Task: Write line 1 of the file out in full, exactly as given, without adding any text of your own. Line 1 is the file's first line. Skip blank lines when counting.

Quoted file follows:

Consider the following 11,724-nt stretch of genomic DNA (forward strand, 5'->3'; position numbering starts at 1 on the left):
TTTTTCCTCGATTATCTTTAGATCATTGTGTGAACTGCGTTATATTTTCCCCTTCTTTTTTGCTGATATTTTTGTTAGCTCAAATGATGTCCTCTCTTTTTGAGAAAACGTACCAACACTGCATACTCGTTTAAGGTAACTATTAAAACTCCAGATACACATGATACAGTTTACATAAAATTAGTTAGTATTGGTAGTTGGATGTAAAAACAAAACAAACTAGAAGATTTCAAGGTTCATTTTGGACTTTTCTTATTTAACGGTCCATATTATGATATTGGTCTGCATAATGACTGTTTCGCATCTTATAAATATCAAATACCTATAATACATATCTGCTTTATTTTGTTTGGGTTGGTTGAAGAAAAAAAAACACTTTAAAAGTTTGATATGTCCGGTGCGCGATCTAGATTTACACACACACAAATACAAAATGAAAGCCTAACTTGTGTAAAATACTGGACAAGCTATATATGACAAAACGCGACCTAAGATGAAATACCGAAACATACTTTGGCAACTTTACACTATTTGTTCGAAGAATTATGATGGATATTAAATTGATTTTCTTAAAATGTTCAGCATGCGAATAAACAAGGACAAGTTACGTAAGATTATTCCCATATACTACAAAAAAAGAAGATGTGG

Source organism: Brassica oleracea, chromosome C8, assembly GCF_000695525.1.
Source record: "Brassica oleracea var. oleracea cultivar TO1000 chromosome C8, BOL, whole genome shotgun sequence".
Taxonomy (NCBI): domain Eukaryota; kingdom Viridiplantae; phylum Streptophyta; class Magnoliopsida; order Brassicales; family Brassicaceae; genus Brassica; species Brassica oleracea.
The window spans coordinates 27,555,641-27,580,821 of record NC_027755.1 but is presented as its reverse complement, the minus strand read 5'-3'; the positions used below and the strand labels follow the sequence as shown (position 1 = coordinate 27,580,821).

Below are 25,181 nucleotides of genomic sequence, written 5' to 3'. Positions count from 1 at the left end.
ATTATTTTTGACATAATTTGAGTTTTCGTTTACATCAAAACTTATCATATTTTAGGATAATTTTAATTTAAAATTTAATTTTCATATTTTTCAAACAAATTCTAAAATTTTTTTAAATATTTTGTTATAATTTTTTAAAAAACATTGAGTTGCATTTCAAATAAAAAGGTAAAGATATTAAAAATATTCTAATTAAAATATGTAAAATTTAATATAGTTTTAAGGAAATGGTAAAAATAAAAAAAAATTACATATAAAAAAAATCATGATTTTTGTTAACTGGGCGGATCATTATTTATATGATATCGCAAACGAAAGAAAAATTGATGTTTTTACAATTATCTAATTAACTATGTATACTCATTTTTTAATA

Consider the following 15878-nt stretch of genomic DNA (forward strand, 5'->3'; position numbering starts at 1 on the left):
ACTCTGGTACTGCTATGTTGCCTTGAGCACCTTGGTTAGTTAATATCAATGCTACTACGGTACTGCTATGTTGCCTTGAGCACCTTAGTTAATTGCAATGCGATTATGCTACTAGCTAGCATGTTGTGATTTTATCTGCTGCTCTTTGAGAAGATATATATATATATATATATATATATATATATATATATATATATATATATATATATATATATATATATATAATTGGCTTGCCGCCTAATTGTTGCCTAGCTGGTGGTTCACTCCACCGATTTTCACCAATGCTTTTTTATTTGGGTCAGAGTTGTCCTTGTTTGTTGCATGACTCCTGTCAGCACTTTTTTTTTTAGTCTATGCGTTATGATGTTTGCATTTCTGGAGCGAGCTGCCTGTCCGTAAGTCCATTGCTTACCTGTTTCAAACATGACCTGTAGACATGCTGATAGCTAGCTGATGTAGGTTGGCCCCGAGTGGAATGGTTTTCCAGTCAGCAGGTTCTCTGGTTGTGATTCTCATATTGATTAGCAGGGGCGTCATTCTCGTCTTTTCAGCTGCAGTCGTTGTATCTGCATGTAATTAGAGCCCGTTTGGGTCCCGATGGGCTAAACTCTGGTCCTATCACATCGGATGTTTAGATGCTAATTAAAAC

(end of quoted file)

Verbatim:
Consider the following 11,724-nt stretch of genomic DNA (forward strand, 5'->3'; position numbering starts at 1 on the left):